By Elle Woods
On Monday, March 17, Russian President Vladimir Putin signed a decree recognizing Crimea as a “sovereign and independent nation.” Crimea, a historically highly-contested province that has been governed by both Russia and Ukraine, voted on Sunday in a democratic referendum to secede from Ukraine. As Crimea formally requests a Russian annexation, a question remains as to whether Ukraine will retaliate and attempt to regain Crimea.
According to a Ukrainian student at Shorter, Victoria Morokhovets, Ukraine “will never accept [the Crimean] vote” because it views the process as corrupt; indeed, widespread protest against the Crimean secession has arisen in Ukraine. However, she continues, “I believe that the best way for this situation to be resolved is by discussion and agreements instead of war.”
While the Crimean situation has distracted many from the events in Ukraine, the violent protests and revolts of the past two months resulted in revolution. Former Ukrainian President, Viktor Yanukovych, was forcibly removed from office by pro-Western revolutionaries. A large part of this uprising can be expained economically. Ukraine was broke, in debt and trying to manage skyrocketing unemployment. In the midst of drawn-out negotiations to join the European Union, Yanukovych began dealing with Russia for an immediate-aid treaty. Upset with Yanukovych’s apparent corruption and seeming dismissal of the people’s wishes, a faction of Ukrainians rose up in violent protest.
The people were protesting an action they disagreed with, yet when President Yanukovych attempted compromise, they refused to negotiate and demanded the total absolution of the existing government. In the end, Parliament forcibly removed President Yanukovych from office and instituted a tentative new form of government. The ultimate structure or nature of the emerging government remains to be seen.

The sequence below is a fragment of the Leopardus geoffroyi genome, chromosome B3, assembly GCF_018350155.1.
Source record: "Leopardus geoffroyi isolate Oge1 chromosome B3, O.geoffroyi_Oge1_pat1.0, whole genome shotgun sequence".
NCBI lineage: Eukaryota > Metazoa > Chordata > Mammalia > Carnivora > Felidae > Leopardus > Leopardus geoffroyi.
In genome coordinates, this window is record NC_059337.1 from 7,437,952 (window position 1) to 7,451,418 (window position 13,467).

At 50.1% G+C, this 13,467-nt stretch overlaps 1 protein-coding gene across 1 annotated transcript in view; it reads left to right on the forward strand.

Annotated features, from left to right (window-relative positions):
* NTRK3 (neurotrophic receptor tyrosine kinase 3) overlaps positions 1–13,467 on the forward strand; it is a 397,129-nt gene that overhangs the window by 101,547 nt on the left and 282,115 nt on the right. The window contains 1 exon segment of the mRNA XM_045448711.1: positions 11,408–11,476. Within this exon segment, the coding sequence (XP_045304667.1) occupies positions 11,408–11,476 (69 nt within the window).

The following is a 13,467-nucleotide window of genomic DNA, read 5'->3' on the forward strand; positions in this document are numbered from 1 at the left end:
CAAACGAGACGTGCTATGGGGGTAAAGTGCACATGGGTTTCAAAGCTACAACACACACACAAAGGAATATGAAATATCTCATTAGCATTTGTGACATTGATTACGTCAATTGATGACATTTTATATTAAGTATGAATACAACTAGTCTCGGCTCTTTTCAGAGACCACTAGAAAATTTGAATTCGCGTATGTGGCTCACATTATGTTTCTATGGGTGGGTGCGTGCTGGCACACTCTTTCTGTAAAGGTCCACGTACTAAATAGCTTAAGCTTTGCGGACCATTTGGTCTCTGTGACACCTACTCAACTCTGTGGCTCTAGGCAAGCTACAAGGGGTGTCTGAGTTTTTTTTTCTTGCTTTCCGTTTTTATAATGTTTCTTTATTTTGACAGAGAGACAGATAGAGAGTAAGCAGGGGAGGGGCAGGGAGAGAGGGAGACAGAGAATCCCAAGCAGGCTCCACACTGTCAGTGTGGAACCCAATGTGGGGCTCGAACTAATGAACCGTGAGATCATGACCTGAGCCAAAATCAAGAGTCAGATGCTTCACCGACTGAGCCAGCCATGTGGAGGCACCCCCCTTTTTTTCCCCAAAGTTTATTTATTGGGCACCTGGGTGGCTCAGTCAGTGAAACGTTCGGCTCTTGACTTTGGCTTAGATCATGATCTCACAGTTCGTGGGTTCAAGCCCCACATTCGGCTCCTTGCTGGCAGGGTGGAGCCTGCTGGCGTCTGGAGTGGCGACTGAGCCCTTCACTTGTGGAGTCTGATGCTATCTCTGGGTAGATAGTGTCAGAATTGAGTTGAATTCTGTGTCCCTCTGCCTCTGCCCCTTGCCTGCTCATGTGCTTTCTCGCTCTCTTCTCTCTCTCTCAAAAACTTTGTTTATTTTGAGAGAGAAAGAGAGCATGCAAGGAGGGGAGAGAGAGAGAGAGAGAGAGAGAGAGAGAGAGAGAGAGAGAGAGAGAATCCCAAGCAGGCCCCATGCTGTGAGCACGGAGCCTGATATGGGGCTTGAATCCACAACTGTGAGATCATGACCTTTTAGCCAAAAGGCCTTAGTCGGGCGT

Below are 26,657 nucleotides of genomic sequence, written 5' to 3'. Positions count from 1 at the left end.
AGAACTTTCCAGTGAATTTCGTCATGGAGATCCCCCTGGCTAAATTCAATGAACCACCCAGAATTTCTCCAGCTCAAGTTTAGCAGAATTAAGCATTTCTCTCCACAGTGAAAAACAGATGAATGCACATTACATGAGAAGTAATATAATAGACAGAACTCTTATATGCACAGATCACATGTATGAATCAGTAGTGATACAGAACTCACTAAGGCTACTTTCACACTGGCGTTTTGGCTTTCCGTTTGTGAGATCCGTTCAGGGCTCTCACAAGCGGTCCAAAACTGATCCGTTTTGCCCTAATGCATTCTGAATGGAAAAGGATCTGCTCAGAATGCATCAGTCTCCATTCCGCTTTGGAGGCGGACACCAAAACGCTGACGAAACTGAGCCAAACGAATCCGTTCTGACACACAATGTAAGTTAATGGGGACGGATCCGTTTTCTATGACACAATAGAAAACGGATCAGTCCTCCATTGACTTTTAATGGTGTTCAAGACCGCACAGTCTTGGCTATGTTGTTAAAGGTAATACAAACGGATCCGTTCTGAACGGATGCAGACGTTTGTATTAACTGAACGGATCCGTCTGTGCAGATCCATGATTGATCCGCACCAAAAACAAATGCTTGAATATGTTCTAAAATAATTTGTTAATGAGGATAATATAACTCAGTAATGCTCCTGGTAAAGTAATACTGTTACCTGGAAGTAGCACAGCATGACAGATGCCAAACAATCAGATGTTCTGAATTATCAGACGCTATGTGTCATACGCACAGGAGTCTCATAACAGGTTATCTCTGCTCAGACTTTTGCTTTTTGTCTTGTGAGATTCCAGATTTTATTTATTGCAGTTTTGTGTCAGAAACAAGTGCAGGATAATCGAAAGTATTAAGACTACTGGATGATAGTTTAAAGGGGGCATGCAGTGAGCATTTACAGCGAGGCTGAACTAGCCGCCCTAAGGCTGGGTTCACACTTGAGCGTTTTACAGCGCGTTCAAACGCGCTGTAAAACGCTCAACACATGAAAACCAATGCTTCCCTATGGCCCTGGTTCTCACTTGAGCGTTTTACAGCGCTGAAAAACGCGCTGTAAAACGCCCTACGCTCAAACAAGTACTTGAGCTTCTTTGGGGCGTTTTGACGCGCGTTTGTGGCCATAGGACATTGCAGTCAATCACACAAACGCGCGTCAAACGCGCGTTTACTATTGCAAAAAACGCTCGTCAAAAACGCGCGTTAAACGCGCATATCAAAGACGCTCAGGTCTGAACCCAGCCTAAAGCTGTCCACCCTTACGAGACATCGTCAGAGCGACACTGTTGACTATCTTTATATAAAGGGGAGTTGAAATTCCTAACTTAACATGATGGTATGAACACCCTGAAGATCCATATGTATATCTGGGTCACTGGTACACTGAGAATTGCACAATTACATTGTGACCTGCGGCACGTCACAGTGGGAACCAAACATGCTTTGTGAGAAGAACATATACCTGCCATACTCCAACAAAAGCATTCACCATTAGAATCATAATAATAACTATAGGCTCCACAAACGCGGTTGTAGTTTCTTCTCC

Why is this Ukrainian and Crimean situation relevant to us? According to Dr. Barsha Pickell, chair of the political science department, “We are part of a global community and what happens in the world affects us. We can no longer afford to be ignorant about world events.” This generation tends to live in its own bubble and is more interested with the latest tweet in their vitual world than with the very real events that are sparking change in the global world. Too often, we turn a blind eye to the events occurring around us, feeling secure within the social bubble we’ve created. We claim to be individuals intent on “changing the world,” yet are unaware of the global changes already occurring.
This is reality. It is the reality of the people of Ukraine, Crimea and Russia, and it’s no less a reality for us. Widespread violence and acts of terror plague the world. Just because we do not experience such violent protests in the United States does not make those of Ukraine, Egypt, Venezuela, Libya and Syria unimportant. On the contrary, the fact that such widespread, violent protests are occurring repeatedly should raise our awareness of current global issues and their effect on us.
A large sense of apathy regarding government and current events has strangled this nation’s populace. In our own nation, how are we going to thoughtfully engage issues of our time if we are unaware of those very issues? The world is changing around us. It always does. As of today, the map has yet again begun to morph with the emergence of a new Crimean nation and a new Ukrainian government. Likewise, Libya, Egypt, Syria and Venezuela are changing and are certain to have an eventual if not immediate effect on our world here in the USA.
It will be the world we and our children live in, whether we care to understand it or not.